Thursday, 5 February 2015


“For where two or three are gathered together in my name, there am I in the midst of them.” (Matthew 18.20).
'In my name' means 'in the manner which I have shown you', i.e. we need to come together and submit to one another in love, as free and equal persons. It is there that the creativity that is the dynamic of persons in relations is found, and our full potential is realised – i.e. 'that of god in us' is answered and released –  'there am I in the midst of them'. The implication of this is that 'god' is in the relationships, and not a distant patriarchal man in the clouds barking commands, nor the distant mystical 'ground of our being' or 'ultimate reality'.  The ground of our being is actually fully realised personal relationships, and ultimate reality is living a common life.

But if we come together protecting our own individuality, fearful of being truly free, or come together under some external corporate command rather than as equals, then we are lost.

For me 'individual' and 'corporate' are badly loaded words to express this dynamic.
'Individual' implies some attempt to retain our own ego, to seek our own truth, to believe that we can somehow become whole without relationships with other persons, and worse, possibly trying to conjure up some mystical other being to relate to, which being a figment of our imagination, will allow us to retain our ego. The test of our individual leadings is in action in the world, especially in relationships with other persons. The leading points to truth and light to the extent that our relationships improve, and points to darkness to the extent that our relationships deteriorate. This is the locus of individual discernment, not weighing ideas in our heads, but experimentally through action in a world that contains other persons.
'Corporate' implies some form of external control that we submit to. To 'submit to one another in love' is to enter freely into a relationship which treats the other as fully equal, in faith and trust that this will be reciprocated and no constraint will be imposed on us. So we do not submit to dogmas and creeds and teachings of others, not even what is in Quaker Faith and Practice. But neither do we ignore those who have gone before. We are both rooted in the past and growing towards the future, and to ignore the past and the way it has shaped our language and traditions is to cut ourselves adrift and become anything to anyone. Isaac Penington was profoundly right then to insist that each of us is 'not to take things for truths because others see them to be truths, but to wait till the spirit makes them manifest.' (The works of the long-mournful and sorely-distressed Isaac Penington, 1761) for this is the nature of free and equal relationships with those from the past.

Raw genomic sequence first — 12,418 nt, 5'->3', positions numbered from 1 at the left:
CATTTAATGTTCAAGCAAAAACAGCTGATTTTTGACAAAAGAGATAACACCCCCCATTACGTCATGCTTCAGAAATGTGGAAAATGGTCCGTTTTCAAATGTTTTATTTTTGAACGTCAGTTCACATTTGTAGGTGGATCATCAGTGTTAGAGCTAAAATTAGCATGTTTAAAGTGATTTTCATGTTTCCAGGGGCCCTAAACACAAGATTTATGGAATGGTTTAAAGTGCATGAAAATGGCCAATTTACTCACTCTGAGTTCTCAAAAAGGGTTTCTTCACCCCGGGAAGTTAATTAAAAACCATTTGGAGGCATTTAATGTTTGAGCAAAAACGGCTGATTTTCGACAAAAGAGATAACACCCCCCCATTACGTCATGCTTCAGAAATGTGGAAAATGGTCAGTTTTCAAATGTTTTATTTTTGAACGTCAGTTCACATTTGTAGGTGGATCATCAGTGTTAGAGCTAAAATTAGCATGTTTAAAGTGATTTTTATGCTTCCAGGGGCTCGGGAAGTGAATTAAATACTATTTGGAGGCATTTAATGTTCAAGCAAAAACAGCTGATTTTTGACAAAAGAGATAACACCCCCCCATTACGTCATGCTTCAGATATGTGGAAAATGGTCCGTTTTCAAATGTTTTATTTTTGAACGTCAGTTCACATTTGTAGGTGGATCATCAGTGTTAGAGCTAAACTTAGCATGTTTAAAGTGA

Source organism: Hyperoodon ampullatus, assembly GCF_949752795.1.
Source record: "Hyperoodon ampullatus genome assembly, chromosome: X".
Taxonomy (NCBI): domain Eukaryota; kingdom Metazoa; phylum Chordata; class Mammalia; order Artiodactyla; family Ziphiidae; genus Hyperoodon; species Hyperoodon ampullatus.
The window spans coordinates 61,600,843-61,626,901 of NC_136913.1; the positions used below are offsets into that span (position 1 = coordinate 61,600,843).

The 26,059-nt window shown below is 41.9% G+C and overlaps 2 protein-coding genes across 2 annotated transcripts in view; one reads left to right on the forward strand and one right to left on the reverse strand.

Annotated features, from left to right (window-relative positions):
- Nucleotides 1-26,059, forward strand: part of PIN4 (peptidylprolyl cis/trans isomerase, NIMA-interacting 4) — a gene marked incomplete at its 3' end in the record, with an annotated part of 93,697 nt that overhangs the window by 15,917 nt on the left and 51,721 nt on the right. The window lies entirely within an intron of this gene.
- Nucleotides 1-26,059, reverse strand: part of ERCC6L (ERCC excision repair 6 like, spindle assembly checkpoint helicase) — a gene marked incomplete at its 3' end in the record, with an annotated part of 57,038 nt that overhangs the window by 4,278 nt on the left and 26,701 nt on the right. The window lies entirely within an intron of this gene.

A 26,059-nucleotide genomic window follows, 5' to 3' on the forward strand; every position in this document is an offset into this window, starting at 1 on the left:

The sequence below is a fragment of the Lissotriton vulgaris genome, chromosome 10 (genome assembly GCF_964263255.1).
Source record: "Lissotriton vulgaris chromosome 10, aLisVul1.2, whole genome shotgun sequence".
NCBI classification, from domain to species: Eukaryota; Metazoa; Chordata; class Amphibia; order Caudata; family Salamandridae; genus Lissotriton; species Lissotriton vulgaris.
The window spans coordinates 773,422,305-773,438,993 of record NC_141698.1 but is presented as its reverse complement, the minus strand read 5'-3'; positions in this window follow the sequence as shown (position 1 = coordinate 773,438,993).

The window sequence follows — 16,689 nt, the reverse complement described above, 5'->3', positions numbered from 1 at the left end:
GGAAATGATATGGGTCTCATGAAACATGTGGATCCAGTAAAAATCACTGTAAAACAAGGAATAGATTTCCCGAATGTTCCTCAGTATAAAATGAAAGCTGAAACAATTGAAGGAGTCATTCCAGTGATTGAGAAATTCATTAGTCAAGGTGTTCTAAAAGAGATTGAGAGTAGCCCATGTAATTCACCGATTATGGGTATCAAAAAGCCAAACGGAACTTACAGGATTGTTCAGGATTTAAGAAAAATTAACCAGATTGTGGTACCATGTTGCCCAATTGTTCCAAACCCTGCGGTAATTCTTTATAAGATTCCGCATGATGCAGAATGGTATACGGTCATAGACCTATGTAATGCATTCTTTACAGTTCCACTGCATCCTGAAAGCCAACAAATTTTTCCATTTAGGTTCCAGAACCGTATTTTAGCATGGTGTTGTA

In 'What Can We Say?', on Transition Quaker, Craig Barnett, whom I thank for the Penington quote, asks:
“Is corporate Quaker testimony important in your life? How do you see the balance between individual leadings and collective discernment in your meeting, and in the wider Quaker community?”
In 'What Can We Say Today?', in The Friends Quarterly, v41-3, August 2014, Simon Best and Stuart Masters ask:
'Are we a support group for individuals each engaged on their own personal and private spiritual journey or are we a faith community with a corporate life?'
The answer to the question of individual versus corporate is 'both and neither'. The paradox arises, as is usually the case, because the question is incorrectly framed: it is not about 'individual' and 'corporate' but about relationships. To be gathered together as free and equal persons is to be both fully 'individual' and fully 'corporate', but also to let go of self-identity and to let go of the corporate identity, and find our identity in community with one another. It is other people that call us 'Quakers', we call each other 'friends'. A community of free and equal friends sharing a common life discover that authority resides in their relationships with one another, i.e. know 'experimentally' that 'there am I in the midst of them'.

(NB For Christians, and those brought up in western culture who can still retrieve what is good in the message of Jesus past the patriarchal hierarchical homophobic church, the 'I' is 'Christ', but the 'I' can be any understanding of a personal, relational other that we discover in community.)

1 comment:

Unknown said...

Well put. Coffee?